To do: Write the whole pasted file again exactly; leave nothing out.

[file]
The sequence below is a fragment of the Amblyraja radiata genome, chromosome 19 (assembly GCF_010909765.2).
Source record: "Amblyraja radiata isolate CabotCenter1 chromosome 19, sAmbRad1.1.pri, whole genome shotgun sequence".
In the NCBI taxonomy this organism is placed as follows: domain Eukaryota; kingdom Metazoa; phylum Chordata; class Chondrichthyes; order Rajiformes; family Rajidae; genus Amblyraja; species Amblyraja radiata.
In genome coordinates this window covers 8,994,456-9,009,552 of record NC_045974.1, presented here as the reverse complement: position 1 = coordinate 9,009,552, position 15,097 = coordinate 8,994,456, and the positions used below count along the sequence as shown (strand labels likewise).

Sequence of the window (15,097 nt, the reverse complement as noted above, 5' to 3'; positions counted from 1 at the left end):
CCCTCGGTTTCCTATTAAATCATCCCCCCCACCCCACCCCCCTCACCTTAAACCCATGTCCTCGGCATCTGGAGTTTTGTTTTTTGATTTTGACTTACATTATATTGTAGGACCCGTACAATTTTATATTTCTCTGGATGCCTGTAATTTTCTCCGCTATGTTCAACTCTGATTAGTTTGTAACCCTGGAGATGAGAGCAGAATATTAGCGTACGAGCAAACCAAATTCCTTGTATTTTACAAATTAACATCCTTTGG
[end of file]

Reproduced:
The sequence below is a fragment of the Amblyraja radiata genome, chromosome 19 (assembly GCF_010909765.2).
Source record: "Amblyraja radiata isolate CabotCenter1 chromosome 19, sAmbRad1.1.pri, whole genome shotgun sequence".
In the NCBI taxonomy this organism is placed as follows: domain Eukaryota; kingdom Metazoa; phylum Chordata; class Chondrichthyes; order Rajiformes; family Rajidae; genus Amblyraja; species Amblyraja radiata.
In genome coordinates this window covers 8,994,456-9,009,552 of record NC_045974.1, presented here as the reverse complement: position 1 = coordinate 9,009,552, position 15,097 = coordinate 8,994,456, and the positions used below count along the sequence as shown (strand labels likewise).

Sequence of the window (15,097 nt, the reverse complement as noted above, 5' to 3'; positions counted from 1 at the left end):
CCCTCGGTTTCCTATTAAATCATCCCCCCCACCCCACCCCCCTCACCTTAAACCCATGTCCTCGGCATCTGGAGTTTTGTTTTTTGATTTTGACTTACATTATATTGTAGGACCCGTACAATTTTATATTTCTCTGGATGCCTGTAATTTTCTCCGCTATGTTCAACTCTGATTAGTTTGTAACCCTGGAGATGAGAGCAGAATATTAGCGTACGAGCAAACCAAATTCCTTGTATTTTACAAATTAACATCCTTTGG